Pardon my pathetic porn puns but it’s hard, sorry difficult to be serious when you are talking about not talking about Pornography. I’m probably flogging a dead whores (last one I promise) but if it looks, smells and sounds like PORN, and “FSG” does, then FFS call it PORN.

“FSG” has aroused “serious” discussion and pricked some serious feminist consciences even on the commercial couches of our TV breakfast shows. “Today” co-host Lisa Wilkinson was completely underwhelmed with FSG. Worst movie she’d seen she said. But over at Mamamia, Mia Freedman sturdily disagreed. Ms Freedman could not see anything wrong with the flick.

The book by E L James sold by the pallet load at “all good book stores” like Big W and even scored a book deal for her husband, Niall Leonard, a serious writer before the chick lit hit the fan.

Another serious writer, Nikki Gemmell is probably regretting hiding behind anonymity when she published her porn piece “The Bride Stripped Bare” in 2003. A woman before her time it would appear.

I haven’t read or seen FSG and I won’t, but I know pornography when I hear it. Anyway I am far too busy knocking out my own piece of “racy” lit  ….“Dirty Davina’s Kiss My Whip Message Parlour” in the hope of selling a pallet load……Page One Chapter One..

…“It was still dark outside when Irish Backpacker Davina Donnelly slovenly dragged herself off the filthy mattress she’d drunkenly slumped onto only hours before. She clumsily put on the red underwear she’d randomly scooped up from a pile of clothes scattered across the floor of the dank and dingy apartment. But as she clumsily pulled his carefully faded 301s up over her long slender legs she heard a spine-chilling scream from the mattress below her. It was Oscar… “you can take my jocks but you can never take my Levis”

Happy Valentine’s Day

IS THE C WORD NOW COOL?

By mike welsh

At Friday’s hastily organised climate rally in Canberra’s traditional meeting place, Garema Place ,many of the protester’s signs had a clear message for Prime Minister Scott Morrison.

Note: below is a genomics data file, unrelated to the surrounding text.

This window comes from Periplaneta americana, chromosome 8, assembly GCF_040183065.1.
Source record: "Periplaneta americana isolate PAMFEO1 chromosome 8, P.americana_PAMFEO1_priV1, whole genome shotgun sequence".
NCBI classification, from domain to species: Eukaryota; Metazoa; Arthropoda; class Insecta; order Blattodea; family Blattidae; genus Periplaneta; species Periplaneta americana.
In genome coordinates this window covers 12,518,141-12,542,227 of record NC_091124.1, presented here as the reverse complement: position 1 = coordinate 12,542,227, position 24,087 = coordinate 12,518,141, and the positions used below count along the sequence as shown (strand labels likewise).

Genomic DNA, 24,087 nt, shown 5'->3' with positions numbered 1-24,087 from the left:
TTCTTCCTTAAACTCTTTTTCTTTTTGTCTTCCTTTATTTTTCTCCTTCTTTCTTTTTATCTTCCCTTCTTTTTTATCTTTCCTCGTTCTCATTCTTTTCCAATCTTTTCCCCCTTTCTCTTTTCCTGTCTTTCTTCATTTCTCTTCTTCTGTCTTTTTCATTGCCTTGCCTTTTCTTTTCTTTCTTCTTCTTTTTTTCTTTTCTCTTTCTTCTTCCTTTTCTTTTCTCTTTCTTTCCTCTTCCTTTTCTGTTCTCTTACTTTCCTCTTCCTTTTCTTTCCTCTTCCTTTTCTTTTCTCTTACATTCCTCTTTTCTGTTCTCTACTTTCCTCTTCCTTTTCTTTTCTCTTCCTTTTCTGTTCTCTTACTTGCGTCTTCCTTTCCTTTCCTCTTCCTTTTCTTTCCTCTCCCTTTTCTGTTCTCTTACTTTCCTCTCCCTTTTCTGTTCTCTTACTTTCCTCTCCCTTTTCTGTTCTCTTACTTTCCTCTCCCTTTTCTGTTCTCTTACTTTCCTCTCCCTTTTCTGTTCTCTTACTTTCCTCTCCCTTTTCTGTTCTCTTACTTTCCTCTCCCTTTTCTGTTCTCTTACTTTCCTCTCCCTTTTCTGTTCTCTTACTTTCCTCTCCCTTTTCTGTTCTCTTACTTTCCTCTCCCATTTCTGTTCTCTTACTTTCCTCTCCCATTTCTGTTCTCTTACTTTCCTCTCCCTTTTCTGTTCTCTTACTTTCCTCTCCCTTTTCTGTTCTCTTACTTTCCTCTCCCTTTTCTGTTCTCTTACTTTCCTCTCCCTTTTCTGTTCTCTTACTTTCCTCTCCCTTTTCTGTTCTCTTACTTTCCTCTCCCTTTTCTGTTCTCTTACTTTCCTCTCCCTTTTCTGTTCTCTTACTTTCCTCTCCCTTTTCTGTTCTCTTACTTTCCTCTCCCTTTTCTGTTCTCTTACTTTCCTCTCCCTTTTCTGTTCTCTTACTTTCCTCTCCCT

Several placards clearly featured the word FUCK but a couple went hard (depending on your point of view) featuring the contentious C word to express their obvious low opinion of the PM.

In 2015 three protesters at an Anti Homophobia rally in Sydney were charged by police for yelling “fuck off” and “fuck Fred Nile” aimed at Christian Democrat leader Fred Nile. But later a judge dismissed the charges deeming the “F” word was as no longer offensive. But is the “C” still contentious?

From under my rock I was (until recently) firm in the belief that use of the C word (widely used as an insult to express utter contempt for someone) was still taboo and restricted for a very small section of society.

A female millennial suggests the casual use of the word is “more about breaking down the double standard that it’s ok for men to use the word but not “lady like” for a woman to use it’.

If I walked through the heart of any Australian city holding aloft a sign suggesting the PM of the day-or anyone else for that matter- was a See You Next Tues would/should I be arrested?

Up to twenty police officers kept an eye on the large crowd

The most common argument for the casual use of the “c” word is that it’s about ownership.

One protester had a double sided banger message for ScoMo but as far as I’m aware she was not arrested.

One angry protester had a double sided insult for ScoMo

MURDOCH COPS A GLOBAL CLIMATE CANING

FROM THE NEW YORK TIMES JAN 8